Tuesday, May 31, 2016

Going Ga-Ga for Ganna in Roubaix

I am assuming the on the night before Paris-Roubaix Espoirs, someone on the Colpack team, who is obligated to reach blogs in the Internet-sphere for any mentions like any proper team should do, read my bit about how Colpack have been tearing up the Italian amateur scene and reported to the team over breakfast that an English-speaking person was giving the team high praise. This praise inspired the team to take the the cobbled with a vengeance. As the authority on Italian amateur cycling system in America, I am 100% certain this is how the situation played out.

A long-range breakaway filled with some powerful legs that make housewives quiver was the ultimate decider on a day that was plagued with the rain and general miserable weather that 2015 bestowed. Within 10 kilometers, the main breakaway got away with names such as Filippo Ganna (Colpack), Edward Planckaert (Lotto-Soudal U23), Hamish Schreurs (Klein Constantia), Piet Allegaert (EFC-Etixx) and Justin Oien (Axeon - Hagens Bermans), among others. With the peloton staying together fairly well, the breakaway was given a leash and then slowly but surely, the reins were tugged and the peloton began to make their way back again.

The race was more or less a waiting game for the action to happen and the climax was a slow build. Make that a very slow build. The vice was coming down on the breakaway until Carrefour de l'Arbe, when Jenthe Biermans (SEG Racing) and Jaap de Jong (Chambery CF) were able to make the jump to the breakaway, joining Peter Lederink (Rabobank Development) as the only other rider able to make the junction to the breakaway from behind. Not to mention, this was when the rain was at some of its heaviest with the gutters on the pavé roads flooded with rain. Sivakov, who might have been more at home on a hillier course, was victim to one of many crashes the race saw and was jettisoned out of the breakaway.

Out of the beast of l'Arbe, the breakaway riders were trading probing attacks before it was Ganna who laid down the gauntlet. Ganna attacked and with the time trial abilities that gained him a contract with Lampre for 2017, he pulled away from an indecisive chasing group. My thoughts go to what was passing through Ganna's mind while he rode down the famous streets into the Roubaix velodrome. Was his mind a blank slate of pain as the lactic acid filtered through his body? Or perhaps memories flashed through his mind, especially as he was able to let off the accelerator into the finish? His first rides on a bike, his first rides around his home Lake Maggiore, his big time trial victories...all of that leading up to his biggest win on the road, hundreds of miles away from his homeland. All alone, it was an emotional Filippo Ganna that took the Paris-Roubaix Espoirs.

49 seconds behind, it was Jenthe Biermans taking his 2nd consecutive sprint for 2nd place in Roubaix ahead of Carpathian Couriers Tour winner Hamish Schreurs and Ganna's teammate Oliviera Troia. Biermans might have been very cunning with his move up to the breakaway but he had no answer for Ganna's move. Biermans appears to be a Roubaix specialist in the making, which is a bit of a dying breed with how so many riders seem to be diversifying their portfolios recently.

Paris-Roubaix Espoirs : la victoire de Filippo... by directvelo

-Ganna's win here will definitely get the hearts of Italian fans pumping as they have been crying out for a young potential classics star as it has been years since Ballan and Pozzato have been competitive in Northern France. No Italian has ever won this race unless you count quasi-Italian Yaroslav Popovych dominated with his Vellutex team piloted by Oliviano Locatelli. For Colpack, it is just another huge win on their way to a monumental season that they have been cobbling together. For those keeping score at home, some other recent solo wins at Roubaix belong to riders such as Mike Teunissen and Bob Jungels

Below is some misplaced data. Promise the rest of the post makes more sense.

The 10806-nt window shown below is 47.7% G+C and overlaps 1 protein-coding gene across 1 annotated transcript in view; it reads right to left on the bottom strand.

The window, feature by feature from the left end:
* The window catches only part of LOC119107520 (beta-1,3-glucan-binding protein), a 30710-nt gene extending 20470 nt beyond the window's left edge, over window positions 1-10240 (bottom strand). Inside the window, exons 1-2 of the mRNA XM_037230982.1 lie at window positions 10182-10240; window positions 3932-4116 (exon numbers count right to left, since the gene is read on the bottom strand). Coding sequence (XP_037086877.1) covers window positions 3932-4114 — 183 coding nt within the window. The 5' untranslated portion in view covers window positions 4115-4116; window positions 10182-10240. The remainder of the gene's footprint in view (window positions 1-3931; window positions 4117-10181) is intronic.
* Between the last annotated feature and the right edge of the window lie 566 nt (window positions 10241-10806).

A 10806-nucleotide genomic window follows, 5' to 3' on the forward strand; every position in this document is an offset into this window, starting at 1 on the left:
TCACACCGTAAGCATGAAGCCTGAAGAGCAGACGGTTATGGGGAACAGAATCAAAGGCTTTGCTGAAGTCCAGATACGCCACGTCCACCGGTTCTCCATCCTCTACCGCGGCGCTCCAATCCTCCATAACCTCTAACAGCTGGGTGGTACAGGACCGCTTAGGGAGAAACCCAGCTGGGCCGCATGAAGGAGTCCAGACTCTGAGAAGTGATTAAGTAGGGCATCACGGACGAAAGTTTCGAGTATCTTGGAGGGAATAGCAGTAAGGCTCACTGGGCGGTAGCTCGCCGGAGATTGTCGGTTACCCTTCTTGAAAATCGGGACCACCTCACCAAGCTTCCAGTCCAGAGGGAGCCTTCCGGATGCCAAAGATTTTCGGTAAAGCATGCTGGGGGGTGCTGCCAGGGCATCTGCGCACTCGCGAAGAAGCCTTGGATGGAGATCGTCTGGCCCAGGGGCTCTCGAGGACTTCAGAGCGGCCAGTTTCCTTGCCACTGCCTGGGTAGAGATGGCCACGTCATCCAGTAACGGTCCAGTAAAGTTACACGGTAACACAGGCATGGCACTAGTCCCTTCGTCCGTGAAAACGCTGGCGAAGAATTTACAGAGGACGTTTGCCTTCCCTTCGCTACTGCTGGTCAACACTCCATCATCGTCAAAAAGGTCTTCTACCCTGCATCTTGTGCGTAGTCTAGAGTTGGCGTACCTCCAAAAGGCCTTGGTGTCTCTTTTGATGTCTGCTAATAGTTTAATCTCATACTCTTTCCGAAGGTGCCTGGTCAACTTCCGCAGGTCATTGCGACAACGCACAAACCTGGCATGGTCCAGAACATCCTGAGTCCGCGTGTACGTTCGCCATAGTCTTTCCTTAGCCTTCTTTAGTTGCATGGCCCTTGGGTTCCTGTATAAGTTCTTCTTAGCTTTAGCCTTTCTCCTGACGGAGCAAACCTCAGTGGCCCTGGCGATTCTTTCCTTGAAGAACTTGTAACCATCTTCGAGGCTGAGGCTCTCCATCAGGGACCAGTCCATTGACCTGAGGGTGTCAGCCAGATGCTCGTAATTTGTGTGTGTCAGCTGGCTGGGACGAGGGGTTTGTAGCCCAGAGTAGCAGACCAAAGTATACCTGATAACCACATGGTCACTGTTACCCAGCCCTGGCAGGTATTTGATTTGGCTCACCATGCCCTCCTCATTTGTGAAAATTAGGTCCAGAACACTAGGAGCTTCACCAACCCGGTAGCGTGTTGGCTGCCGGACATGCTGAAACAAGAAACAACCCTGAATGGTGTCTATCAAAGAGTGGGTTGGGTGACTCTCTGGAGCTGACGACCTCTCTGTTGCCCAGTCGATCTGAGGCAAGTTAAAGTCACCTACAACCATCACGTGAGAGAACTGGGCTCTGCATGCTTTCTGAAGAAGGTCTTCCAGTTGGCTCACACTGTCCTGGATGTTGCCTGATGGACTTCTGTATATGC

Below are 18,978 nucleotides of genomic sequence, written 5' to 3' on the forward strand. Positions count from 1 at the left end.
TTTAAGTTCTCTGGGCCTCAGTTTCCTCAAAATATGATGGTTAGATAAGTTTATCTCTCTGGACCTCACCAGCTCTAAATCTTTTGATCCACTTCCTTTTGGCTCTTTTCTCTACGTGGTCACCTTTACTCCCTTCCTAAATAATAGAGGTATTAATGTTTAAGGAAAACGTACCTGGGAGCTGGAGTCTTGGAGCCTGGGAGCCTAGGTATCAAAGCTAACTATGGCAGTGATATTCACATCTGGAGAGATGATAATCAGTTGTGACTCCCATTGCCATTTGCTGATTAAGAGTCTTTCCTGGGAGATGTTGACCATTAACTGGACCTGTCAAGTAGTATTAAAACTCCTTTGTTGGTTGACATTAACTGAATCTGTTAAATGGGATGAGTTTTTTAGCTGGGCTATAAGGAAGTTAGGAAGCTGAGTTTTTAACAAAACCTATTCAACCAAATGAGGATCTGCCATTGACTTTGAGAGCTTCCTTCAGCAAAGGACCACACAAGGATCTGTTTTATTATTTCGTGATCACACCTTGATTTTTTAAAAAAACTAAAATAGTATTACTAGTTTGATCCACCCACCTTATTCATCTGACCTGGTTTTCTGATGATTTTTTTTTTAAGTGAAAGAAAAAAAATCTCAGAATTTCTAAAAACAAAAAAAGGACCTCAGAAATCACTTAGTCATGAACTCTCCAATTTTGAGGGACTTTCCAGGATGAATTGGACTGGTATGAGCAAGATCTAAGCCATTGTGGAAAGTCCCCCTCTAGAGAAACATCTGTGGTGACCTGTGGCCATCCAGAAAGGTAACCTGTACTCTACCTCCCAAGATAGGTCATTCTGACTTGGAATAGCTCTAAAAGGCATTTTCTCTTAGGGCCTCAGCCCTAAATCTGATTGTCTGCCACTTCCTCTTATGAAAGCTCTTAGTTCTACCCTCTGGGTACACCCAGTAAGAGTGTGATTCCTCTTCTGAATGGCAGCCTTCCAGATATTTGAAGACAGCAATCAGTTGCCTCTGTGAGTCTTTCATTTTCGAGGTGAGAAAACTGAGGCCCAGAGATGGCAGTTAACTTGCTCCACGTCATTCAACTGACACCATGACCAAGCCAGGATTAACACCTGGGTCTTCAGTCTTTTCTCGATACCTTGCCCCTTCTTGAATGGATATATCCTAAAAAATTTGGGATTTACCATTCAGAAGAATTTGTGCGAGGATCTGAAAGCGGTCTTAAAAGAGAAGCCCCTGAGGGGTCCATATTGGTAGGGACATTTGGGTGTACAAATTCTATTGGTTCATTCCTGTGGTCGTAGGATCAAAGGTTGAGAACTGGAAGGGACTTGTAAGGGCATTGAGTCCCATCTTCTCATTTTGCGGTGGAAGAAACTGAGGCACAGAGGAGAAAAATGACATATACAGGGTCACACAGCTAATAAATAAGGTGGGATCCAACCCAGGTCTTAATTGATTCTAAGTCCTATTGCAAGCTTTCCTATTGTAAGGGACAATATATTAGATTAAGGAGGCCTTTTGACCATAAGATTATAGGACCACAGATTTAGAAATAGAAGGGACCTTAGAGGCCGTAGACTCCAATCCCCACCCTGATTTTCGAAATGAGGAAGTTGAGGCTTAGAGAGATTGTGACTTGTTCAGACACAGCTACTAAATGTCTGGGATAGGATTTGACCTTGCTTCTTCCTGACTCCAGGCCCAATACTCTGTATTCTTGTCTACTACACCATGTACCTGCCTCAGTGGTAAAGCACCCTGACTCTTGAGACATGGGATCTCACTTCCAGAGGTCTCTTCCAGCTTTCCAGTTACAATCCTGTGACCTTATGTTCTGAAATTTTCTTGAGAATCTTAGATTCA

-The Belgians should just claim this region because the French really do not turn out for this event. Partially, this comes down to scheduling issue as the Tour de la Manche and the Tour du Gironde take place during the same time, which can take precedence for amateur teams. It isn't like the French teams didn't show up as Vendée U was there along with Chambery and a smattering of smaller regional teams but there were just 2 French riders in the top 20 and the highest being in 17th with Damien Touze. You want to have French riders compete on a higher level on the cobbled/classic races? Put more emphasis on them in the U23 ranks. Corentin Ermenault was hurt and Dylan Kowalski was in the breakaway but was this seriously the best that France could put forth?

-Some other riders capping off impressive and very consistent springs? Edward Planckaert (Lotto-Soudal), who has gotten close in the sprints just like his brother Baptiste, showed that he is keen in the classics as he nabbed his 13th top 10 of the season. Ivan Garcia Cortina (Klein Constantia) showed some back bone by taking a small sprint for 10th (thanks to BMC's Bas Tietema for setting me straight there!) behind the chasing group, which was another nice performance for his team along with Schreurs 3rd place, which have been vying to be the best in the U23 peloton, and himself, as he was 8th in the Ronde van Vlaanderen, 4th in the Istrian Spring Trophy and most recently, 11th in the Paris-Arras Tour. While this is certainly just the U23 ranks and the extra 80km of distance can really change things, Garcia has been doing things that a Spaniard hasn't done on the cobbles since Flecha.

-Disappointments on the day: BMC Development, Chambery and Vendée U missed the main breakaway at the finish. All had riders in the breakaway at some point but lady luck made sure to deal out some crashes and flats to take them out of meaningful contention.

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